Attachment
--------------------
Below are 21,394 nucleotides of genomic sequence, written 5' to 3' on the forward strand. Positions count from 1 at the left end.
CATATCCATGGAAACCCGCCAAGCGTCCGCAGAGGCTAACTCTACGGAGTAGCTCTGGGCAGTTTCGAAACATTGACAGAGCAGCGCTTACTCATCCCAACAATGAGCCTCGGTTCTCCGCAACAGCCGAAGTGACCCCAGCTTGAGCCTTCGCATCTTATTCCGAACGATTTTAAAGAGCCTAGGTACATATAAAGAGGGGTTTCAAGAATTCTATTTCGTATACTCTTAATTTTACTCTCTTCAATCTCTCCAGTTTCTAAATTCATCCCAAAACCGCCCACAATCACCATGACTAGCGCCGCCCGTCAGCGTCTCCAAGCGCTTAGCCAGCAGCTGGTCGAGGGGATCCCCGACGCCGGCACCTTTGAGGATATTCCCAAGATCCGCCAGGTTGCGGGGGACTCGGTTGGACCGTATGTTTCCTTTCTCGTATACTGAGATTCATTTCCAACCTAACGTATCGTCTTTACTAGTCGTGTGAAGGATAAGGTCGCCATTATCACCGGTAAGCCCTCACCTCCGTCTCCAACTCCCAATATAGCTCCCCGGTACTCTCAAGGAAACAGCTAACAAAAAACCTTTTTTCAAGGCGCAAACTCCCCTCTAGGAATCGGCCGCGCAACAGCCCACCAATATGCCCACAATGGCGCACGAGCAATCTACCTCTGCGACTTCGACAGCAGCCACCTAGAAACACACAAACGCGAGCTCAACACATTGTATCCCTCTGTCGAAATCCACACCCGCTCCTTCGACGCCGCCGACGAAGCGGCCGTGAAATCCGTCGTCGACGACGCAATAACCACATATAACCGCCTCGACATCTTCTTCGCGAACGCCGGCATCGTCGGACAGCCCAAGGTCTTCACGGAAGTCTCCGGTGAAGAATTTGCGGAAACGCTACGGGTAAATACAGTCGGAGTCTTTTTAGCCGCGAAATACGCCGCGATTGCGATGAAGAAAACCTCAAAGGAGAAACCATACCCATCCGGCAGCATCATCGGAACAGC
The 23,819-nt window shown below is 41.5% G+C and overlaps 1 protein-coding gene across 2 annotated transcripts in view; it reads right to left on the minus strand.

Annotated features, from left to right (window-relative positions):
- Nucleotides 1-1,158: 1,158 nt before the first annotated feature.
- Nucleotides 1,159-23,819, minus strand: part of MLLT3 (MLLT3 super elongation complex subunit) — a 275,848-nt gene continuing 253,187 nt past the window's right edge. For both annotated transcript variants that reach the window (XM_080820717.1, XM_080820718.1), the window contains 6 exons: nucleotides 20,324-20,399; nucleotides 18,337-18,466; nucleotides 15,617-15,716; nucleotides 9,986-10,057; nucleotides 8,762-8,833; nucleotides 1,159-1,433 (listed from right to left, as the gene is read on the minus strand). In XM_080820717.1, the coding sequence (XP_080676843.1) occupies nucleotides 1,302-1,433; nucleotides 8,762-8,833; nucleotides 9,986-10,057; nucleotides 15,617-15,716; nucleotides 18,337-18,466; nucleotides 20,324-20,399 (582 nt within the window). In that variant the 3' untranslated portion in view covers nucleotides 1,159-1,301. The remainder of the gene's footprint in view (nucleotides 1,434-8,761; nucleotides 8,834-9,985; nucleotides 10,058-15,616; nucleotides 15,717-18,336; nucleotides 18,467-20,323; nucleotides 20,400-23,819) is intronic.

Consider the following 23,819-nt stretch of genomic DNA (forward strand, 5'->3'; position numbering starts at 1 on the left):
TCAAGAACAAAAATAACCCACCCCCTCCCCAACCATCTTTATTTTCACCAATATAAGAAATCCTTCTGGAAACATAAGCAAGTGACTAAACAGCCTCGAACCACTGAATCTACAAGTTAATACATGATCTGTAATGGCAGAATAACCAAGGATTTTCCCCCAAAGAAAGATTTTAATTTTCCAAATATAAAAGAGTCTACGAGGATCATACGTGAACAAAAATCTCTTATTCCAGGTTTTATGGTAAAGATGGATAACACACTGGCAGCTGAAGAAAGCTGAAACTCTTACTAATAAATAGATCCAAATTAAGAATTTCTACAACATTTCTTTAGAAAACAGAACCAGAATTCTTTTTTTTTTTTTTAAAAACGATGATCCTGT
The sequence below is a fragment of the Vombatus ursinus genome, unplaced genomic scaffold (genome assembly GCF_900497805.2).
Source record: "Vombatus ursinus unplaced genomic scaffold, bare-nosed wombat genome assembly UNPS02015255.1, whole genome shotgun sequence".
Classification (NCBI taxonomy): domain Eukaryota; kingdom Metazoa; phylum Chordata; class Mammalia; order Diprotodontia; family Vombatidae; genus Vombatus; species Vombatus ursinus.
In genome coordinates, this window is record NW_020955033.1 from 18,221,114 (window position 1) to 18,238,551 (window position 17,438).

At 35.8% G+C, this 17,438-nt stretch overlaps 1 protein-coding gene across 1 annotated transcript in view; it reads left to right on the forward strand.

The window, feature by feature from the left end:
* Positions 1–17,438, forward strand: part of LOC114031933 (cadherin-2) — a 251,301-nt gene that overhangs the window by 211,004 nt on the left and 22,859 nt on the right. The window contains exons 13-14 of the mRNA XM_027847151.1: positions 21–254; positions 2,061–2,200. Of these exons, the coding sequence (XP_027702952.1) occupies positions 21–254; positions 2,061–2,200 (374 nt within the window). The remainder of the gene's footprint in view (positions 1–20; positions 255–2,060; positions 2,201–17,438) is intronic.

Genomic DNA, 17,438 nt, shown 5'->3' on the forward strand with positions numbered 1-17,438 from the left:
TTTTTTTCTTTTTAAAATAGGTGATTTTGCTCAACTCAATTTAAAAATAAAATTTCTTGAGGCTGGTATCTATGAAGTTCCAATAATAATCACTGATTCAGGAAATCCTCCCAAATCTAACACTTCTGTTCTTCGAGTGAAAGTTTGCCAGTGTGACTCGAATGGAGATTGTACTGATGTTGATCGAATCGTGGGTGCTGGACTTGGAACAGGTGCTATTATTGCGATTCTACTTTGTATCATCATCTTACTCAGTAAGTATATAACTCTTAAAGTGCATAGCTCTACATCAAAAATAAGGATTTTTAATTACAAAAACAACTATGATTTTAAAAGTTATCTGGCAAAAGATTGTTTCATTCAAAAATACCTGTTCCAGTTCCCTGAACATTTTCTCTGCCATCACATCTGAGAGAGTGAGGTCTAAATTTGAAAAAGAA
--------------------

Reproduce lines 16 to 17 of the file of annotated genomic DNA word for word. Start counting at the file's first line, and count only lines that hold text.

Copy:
Genomic DNA, 17,438 nt, shown 5'->3' on the forward strand with positions numbered 1-17,438 from the left:
TTTTTTTCTTTTTAAAATAGGTGATTTTGCTCAACTCAATTTAAAAATAAAATTTCTTGAGGCTGGTATCTATGAAGTTCCAATAATAATCACTGATTCAGGAAATCCTCCCAAATCTAACACTTCTGTTCTTCGAGTGAAAGTTTGCCAGTGTGACTCGAATGGAGATTGTACTGATGTTGATCGAATCGTGGGTGCTGGACTTGGAACAGGTGCTATTATTGCGATTCTACTTTGTATCATCATCTTACTCAGTAAGTATATAACTCTTAAAGTGCATAGCTCTACATCAAAAATAAGGATTTTTAATTACAAAAACAACTATGATTTTAAAAGTTATCTGGCAAAAGATTGTTTCATTCAAAAATACCTGTTCCAGTTCCCTGAACATTTTCTCTGCCATCACATCTGAGAGAGTGAGGTCTAAATTTGAAAAAGAA